I have been single for every Valentine’s Day of my life except for five, and I’m soon to be 40. I’m married now, and with a baby, but for the other 30-something Valentine’s Days of my life, I don’t remember feeling the depression, dread, or anger that single women are expected to feel on this holiday.
It’s a cliché of sitcoms, romantic comedies, and bad stand-up that single women harangue about Valentine’s Day, making the same speech about greeting card companies and conspiracies to commercialize feelings. I don’t know that I’ve ever had that impulse. I have always loved Valentine’s Day and never thought of it as an occasion for romantic dates. It still has the meaning it did in elementary school—the fragile resilience and battered hopefulness of a cardboard heart.
This approach came from my mother. She is big on rituals and the celebration of holidays, not for what you can get or what you can buy, but as a way to set the rhythm of the year. After my parents divorced, life became more unpredictable. We frequently moved, and always to smaller and dingier apartments. There were job losses, and we lost some of our friends and support networks too. In that instability the tempo of holidays took on a new importance. They were something I could count on to remain consistent.
Before all of that, when I was very young, my mother marked Valentine’s Day by giving small gifts to me and my sisters. One of my earliest memories, one of the best of my childhood, is of my mother letting me go to daycare a little bit later one Valentine’s Day. It was rare—I am the youngest of my sisters, and childhood was a blur of rushing to one or another of their music lessons or gymnastic practices—for my mother and me to be completely alone together at home. But that morning we were, and she presented me with a box wrapped in red paper, topped with a white bow. When I opened it, inside was a stuffed polar bear cub—a toy that immediately took on a grave significance. I looked at it as if she’d given me a child to look after.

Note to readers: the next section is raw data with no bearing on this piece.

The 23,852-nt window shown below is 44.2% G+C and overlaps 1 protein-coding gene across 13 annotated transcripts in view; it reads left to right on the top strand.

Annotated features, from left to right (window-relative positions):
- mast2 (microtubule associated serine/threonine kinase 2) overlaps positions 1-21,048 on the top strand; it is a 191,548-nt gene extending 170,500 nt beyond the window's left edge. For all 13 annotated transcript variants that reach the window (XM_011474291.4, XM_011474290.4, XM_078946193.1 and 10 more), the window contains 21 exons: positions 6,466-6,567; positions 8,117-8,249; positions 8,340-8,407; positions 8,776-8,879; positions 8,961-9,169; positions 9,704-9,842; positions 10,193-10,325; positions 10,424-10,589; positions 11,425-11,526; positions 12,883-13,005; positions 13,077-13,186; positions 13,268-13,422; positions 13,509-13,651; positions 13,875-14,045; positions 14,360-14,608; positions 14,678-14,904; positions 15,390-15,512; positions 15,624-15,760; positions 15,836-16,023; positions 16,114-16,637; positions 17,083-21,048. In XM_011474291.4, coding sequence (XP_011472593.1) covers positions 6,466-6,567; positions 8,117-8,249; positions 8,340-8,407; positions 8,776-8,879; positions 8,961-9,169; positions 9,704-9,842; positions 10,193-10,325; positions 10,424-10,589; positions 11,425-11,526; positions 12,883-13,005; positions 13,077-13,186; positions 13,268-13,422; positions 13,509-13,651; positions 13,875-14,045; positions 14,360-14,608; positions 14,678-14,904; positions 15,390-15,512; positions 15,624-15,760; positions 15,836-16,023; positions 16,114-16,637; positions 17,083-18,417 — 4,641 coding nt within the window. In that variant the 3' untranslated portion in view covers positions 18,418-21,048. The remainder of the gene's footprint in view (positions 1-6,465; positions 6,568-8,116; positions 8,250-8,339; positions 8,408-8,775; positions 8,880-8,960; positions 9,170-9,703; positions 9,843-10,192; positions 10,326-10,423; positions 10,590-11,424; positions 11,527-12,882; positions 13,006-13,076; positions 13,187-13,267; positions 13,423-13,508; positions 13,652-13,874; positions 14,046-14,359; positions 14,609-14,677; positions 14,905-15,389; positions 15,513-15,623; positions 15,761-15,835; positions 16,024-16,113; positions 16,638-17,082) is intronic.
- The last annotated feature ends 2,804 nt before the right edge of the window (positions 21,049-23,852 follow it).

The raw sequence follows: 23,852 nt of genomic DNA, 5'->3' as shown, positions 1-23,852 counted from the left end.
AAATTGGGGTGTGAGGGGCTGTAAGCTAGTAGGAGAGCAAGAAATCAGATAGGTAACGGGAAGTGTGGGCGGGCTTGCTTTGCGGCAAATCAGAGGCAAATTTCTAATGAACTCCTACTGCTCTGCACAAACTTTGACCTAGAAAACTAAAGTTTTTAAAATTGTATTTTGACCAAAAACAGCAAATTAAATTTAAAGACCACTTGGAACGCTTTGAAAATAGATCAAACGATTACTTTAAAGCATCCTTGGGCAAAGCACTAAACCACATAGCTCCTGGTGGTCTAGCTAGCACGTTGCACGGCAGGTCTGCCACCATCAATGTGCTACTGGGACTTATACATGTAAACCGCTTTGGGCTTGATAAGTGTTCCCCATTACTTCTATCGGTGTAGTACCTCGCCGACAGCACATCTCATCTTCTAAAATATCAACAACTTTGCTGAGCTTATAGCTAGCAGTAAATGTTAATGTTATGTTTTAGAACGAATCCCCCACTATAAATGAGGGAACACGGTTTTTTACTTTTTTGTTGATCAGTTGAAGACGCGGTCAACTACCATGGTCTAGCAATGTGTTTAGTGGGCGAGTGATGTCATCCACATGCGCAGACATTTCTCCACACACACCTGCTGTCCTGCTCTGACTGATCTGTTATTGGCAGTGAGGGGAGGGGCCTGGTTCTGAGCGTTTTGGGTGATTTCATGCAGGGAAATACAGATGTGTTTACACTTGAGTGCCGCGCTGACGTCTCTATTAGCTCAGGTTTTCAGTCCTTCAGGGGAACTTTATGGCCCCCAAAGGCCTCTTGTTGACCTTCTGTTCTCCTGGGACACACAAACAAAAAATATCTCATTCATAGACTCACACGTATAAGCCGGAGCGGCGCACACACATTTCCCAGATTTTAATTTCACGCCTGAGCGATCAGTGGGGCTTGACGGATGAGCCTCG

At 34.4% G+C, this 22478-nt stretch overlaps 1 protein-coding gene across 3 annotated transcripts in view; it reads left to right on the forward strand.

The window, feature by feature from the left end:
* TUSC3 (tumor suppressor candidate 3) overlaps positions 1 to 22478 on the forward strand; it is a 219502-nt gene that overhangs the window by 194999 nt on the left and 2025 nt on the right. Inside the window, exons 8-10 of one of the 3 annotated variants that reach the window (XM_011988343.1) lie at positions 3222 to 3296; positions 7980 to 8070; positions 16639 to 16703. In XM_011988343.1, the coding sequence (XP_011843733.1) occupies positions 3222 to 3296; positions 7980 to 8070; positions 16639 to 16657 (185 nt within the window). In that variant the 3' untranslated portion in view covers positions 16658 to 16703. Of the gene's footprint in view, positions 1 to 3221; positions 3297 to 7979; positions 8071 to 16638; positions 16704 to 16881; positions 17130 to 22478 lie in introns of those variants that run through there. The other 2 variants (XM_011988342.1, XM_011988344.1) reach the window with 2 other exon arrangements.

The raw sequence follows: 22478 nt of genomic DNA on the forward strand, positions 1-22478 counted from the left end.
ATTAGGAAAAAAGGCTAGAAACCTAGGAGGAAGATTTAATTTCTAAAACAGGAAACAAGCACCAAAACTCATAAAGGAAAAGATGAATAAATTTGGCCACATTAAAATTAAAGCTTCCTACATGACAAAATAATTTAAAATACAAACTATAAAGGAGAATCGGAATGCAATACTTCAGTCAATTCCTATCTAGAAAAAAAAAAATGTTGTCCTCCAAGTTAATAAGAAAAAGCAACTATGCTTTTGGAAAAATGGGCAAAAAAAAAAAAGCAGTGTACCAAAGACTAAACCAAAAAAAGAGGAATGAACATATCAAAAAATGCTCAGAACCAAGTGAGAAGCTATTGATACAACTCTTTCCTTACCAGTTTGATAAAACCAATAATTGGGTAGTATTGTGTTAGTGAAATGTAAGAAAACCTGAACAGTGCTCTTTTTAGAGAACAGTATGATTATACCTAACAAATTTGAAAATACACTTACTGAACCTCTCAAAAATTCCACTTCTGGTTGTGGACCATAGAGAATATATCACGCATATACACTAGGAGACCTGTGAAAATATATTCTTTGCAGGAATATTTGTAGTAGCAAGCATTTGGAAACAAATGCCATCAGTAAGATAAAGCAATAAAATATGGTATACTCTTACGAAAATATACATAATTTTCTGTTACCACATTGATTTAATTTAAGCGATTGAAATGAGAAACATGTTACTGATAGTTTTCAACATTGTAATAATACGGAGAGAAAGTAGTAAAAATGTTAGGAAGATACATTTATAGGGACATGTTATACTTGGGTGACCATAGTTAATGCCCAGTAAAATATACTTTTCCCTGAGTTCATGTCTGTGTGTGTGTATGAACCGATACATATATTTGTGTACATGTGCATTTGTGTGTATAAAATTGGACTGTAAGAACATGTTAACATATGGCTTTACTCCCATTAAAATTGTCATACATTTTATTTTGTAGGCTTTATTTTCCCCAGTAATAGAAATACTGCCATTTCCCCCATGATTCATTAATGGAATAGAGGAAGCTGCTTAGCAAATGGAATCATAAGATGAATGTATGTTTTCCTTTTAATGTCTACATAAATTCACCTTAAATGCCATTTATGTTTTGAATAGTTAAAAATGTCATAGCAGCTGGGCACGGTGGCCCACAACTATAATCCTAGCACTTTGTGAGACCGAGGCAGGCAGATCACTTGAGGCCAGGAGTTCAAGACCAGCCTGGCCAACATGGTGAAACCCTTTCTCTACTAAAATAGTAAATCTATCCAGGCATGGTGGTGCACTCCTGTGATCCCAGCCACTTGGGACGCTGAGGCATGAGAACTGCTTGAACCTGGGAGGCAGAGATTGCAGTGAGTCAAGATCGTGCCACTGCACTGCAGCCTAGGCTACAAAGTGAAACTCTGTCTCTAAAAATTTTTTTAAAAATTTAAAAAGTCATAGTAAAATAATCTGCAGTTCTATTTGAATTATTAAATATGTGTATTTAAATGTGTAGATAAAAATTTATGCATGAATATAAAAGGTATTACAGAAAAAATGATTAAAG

“He’s yours,” she told me, and the specialty of the gift—a valentine to care for—made this one of the most cherished toys of my childhood. I still have him—he sits now, ragged, on top of the dresser in my daughter’s bedroom, overlooking her growing library of picture books.
Valentine’s Day became associated with that present, the way my mother presented it to me, and what the present meant. As a little girl, I associated Valentine’s Day with showing appreciation for the people in your life—your siblings, your mother, your friends, your classmates. My mother turned making and buying valentines for classmates into its own activity every year, and so, growing up, my focus was usually on the fun of crafting cards and less on counting how many I received—the idea that receiving one from a classmate would mean anything romantic was alien, something reserved for girls on TV, I thought. Here in the real world, it was much better. You gave cards to show you cared about the people around you, and they did the same.